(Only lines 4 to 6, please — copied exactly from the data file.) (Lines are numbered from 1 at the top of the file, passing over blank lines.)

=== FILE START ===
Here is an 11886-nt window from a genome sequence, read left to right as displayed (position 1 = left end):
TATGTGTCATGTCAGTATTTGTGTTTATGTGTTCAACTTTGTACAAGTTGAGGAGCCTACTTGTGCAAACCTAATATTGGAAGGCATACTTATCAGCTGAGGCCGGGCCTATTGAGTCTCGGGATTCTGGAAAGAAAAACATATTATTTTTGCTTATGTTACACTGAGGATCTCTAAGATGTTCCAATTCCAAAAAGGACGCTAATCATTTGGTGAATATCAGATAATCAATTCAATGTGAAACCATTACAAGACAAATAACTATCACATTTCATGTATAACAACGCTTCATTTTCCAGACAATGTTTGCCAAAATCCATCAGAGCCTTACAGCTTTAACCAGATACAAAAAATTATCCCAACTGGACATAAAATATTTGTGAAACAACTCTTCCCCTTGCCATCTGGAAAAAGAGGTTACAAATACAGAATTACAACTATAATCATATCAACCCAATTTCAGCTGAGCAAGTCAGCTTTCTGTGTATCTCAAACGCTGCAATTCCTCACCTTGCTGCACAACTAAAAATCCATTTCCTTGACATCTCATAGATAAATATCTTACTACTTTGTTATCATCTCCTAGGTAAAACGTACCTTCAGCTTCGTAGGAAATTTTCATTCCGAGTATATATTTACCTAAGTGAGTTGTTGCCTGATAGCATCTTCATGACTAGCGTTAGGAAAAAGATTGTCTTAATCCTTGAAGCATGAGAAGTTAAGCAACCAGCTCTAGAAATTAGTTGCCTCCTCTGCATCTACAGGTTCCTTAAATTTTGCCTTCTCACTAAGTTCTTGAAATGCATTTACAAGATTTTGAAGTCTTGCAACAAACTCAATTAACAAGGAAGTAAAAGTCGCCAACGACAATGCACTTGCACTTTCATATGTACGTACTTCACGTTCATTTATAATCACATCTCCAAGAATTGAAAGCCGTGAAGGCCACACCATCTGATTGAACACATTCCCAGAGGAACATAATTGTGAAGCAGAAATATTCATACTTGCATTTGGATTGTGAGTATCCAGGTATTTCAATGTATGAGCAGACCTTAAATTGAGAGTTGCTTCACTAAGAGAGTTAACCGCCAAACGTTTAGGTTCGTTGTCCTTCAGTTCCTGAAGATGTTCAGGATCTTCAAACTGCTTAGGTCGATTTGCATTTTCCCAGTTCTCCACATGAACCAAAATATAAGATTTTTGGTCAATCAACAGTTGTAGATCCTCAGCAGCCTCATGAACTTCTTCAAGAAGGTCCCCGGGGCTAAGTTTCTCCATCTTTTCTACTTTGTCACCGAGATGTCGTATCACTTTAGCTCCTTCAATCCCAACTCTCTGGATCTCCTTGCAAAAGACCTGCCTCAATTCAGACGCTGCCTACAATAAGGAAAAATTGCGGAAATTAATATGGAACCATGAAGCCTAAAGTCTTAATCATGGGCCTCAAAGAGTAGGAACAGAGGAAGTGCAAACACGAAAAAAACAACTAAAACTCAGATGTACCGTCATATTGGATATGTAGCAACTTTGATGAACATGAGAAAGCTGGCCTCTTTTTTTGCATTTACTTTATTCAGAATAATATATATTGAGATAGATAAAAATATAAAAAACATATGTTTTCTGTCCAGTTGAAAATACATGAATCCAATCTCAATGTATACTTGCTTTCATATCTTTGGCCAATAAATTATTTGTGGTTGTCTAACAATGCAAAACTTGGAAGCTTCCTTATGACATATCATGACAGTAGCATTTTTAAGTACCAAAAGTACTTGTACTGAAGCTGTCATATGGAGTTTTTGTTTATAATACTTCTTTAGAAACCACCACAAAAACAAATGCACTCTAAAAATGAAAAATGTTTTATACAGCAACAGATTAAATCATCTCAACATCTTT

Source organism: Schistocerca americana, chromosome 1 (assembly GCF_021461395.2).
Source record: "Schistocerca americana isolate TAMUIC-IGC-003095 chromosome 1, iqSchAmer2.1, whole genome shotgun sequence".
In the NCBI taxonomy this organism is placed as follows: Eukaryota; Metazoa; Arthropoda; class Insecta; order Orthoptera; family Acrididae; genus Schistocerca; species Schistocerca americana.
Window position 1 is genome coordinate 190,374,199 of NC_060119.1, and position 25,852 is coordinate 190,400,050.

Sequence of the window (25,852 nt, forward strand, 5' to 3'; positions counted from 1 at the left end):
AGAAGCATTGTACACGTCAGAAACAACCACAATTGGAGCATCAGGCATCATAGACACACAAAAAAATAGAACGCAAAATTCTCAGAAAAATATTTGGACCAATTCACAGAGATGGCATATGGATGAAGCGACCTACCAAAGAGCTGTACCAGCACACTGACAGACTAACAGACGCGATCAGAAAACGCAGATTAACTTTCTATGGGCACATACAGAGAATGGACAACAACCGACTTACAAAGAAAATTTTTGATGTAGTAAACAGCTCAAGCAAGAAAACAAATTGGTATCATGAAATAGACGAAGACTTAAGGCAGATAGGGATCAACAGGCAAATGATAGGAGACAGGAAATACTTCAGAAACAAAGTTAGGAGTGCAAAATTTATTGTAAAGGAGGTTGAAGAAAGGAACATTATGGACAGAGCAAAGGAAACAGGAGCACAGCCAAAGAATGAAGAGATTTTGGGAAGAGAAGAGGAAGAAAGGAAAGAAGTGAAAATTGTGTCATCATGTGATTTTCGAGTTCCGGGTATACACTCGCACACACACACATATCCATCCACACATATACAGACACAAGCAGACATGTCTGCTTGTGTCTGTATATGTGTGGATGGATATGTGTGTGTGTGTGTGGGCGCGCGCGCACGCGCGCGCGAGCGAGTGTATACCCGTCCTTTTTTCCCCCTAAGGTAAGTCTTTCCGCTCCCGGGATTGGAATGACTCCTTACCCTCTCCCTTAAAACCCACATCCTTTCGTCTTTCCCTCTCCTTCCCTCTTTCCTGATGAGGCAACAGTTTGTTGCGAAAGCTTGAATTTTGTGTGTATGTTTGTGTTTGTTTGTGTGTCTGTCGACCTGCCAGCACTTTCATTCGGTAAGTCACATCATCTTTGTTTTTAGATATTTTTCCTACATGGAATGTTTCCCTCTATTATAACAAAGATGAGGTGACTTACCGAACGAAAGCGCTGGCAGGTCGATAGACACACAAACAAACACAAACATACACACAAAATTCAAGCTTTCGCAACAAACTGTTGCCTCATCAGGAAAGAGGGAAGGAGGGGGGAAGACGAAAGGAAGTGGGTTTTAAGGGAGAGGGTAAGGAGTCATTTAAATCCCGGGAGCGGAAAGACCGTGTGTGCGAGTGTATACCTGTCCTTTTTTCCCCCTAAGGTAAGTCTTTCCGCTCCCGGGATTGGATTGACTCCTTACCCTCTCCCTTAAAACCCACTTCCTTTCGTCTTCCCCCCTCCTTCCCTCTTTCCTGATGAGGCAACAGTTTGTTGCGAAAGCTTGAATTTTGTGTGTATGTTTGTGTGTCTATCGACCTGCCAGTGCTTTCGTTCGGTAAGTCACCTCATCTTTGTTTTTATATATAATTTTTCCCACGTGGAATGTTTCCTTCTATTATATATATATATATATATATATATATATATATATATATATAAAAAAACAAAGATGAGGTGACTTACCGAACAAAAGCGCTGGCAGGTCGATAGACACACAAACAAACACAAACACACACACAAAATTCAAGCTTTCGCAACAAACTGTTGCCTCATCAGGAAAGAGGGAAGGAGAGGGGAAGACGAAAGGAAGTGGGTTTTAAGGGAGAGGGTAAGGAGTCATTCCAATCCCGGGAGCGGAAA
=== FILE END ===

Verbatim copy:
Source record: "Schistocerca americana isolate TAMUIC-IGC-003095 chromosome 1, iqSchAmer2.1, whole genome shotgun sequence".
In the NCBI taxonomy this organism is placed as follows: Eukaryota; Metazoa; Arthropoda; class Insecta; order Orthoptera; family Acrididae; genus Schistocerca; species Schistocerca americana.
Window position 1 is genome coordinate 190,374,199 of NC_060119.1, and position 25,852 is coordinate 190,400,050.